It was a gold-star moment for India when an all-woman crew operated the world’s longest, continuous Air India flight on International Women’s Day. The initiative won global recognition. But little did the world know that this was only one of India’s many steps in empowering its women.
On March 8, the social media was abuzz with photographs of Air India’s all-woman crew who operated the flight from New Delhi to San Francisco. The hashtag #AISalutesWomen was trending everywhere. For Air India, this was a big step towards women’s empowerment.
The entire flight operation — from pilots Kshamta Bajpayee and Shubhangi Singh and their co-pilots to the cabin crew, check-in staff and ground handling staff — was handled by women.
The country’s budget airline Spice Jet too imitated the initiative. Spice Jet flew 10 flights with an all-woman crew on the same day and the response was tremendous.
While these certainly are proud moments for India, there are many such empowerment initiatives, which aren’t in the limelight.
Gas stations powered by girls
Hindustan Petroleum (HP), for instance, launched an all-woman gas station in Lucknow on Women’s Day.
Shakti Fuel Retail Service Station has two fuel islands exclusively for lady customers, reported Petroworld, on its website. This gas station has a dedicated room for women with facilities, such as clean toilets, a changing room, and a small rest room. But this is not the first all-woman’s gas station in India. The first one was set up in New Delhi way back in 2005.
Over 30 women were employed and they carried out all the work on their own — from filling gas to checking tyre pressure.
According to a BBC report, after employing women, the gas station saw a 300% jump in profits. While some believed that women were more efficient and honest, others remarked that being a gas station attendant was a man’s job.
Some were rude, but these women continued to do their job and were successful.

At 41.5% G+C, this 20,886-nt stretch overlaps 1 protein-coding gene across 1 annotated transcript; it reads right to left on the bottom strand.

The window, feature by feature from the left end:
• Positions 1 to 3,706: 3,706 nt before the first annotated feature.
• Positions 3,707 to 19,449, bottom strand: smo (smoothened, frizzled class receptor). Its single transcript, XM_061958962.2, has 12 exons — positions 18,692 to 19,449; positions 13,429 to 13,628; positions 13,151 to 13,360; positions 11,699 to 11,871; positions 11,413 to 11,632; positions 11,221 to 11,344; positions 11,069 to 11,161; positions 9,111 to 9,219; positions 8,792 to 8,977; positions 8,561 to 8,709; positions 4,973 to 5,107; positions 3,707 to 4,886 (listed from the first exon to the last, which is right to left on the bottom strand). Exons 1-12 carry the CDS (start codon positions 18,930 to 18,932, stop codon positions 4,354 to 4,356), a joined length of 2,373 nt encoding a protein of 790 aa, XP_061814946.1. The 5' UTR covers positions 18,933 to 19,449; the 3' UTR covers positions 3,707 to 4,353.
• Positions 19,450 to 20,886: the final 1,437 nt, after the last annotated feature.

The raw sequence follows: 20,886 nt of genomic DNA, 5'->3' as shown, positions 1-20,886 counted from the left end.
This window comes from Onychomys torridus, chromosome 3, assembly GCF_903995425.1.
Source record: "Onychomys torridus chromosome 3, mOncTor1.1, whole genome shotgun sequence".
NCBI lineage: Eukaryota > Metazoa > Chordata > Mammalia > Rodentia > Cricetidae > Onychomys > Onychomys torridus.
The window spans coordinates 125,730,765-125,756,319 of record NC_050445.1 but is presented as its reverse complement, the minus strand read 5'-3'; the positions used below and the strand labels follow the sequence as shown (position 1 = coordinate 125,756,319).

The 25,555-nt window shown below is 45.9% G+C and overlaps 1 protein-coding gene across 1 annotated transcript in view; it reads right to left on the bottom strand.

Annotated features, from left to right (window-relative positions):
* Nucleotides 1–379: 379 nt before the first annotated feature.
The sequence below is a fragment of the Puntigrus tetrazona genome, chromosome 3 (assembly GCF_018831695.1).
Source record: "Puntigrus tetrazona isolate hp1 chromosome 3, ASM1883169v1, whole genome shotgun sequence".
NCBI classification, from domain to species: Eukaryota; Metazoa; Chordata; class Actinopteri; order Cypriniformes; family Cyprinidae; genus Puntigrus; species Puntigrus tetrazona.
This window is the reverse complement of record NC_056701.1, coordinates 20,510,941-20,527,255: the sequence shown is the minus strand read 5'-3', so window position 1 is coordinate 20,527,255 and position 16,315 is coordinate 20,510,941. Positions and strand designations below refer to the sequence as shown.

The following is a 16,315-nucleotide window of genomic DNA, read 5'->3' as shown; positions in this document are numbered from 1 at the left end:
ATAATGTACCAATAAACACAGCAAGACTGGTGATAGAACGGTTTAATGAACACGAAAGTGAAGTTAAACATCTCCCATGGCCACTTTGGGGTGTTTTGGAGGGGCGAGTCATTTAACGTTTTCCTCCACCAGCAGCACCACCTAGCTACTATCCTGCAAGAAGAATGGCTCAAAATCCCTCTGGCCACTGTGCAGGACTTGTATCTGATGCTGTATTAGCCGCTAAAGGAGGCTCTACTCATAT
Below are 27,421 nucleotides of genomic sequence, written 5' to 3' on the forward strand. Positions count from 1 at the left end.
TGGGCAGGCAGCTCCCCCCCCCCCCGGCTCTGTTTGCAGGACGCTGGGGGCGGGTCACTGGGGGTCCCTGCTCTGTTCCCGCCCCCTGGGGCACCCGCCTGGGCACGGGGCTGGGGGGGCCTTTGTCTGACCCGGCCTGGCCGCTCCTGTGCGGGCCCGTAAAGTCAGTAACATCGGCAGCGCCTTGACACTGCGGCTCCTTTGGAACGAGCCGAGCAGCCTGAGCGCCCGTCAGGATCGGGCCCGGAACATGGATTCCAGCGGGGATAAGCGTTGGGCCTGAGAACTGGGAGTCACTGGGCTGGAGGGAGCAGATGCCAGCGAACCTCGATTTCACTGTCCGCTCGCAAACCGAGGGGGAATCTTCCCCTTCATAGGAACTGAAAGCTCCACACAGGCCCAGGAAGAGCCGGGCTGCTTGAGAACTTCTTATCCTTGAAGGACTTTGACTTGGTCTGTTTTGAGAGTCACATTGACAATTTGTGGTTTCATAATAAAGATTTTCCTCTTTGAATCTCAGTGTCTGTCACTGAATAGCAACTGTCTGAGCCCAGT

The Indian state of Haryana has 21 police stations run by women police officers.
The all-woman police station in Gurgaon, which opened doors in August last year, has been handling an unprecedented number of complaints, primarily related to dowry and domestic violence.
The victims, who earlier felt intimidated to talk about their predicament to male officers, are now more open to sharing their woes with the women officers.
Soon after commencing operations, the police station made headway with the case of a 20-year-old girl, who was repeatedly raped and blackmailed by her tutor.
Conquerors of Mount Everest
Another remarkable achievement that made India proud was when the Indian Air Force’s 11-member team — all women — climbed Mount Everest, the world’s highest peak, in May 2011.
“Squadron leader Nirupama Pandey and flight lieutenant Rajika Sharma reached the summit of the Mt Everest, forming the first three women IAF officers, together with flight lieutenant Nevidita Choudhary, who scaled the peak a day earlier to create history,” reported Zee News.
Stamp of success
The first all-woman post office was started in Shastri Bhawan in New Delhi on International Women’s Day in 2013. Since then many states in India, namely Kerala, Maharashtra, and West Bengal, have been running their all-woman post offices efficiently.
Women have been taking care of all the functions — giving out stamps, keeping track of computerized transactions and handling post office money deposits. The all-woman post offices have been well received in India and are known for their efficiency.
Progress in banking
Bharatiya Mahila Bank was inaugurated in Mumbai in 2013. The bank later expanded its operations across all major states in India. Besides, it has also established branches in rural areas. In three years, the bank managed to establish 95 branches.
While the bank targets the entire pyramid of Indian women, its primary focus is on deprived, discriminated, underbanked, unbanked, economically neglected rural and urban women. This is to ensure inclusive and sustainable growth. The bank, with a team of professionals with rich experience and expertise, has designed and developed new products and services to suit the needs of women of all segments, including self-help groups, women entrepreneurs, salaried women, and corporates.
Amrita Mukherjee is a freelance journalist who writes on social issues in India with focus on women. She divides her time between Dubai and India and blogs at www.amritaspeaks.com
The opinions expressed in this column are the author’s own and do not necessarily reflect the view of Asia Times.
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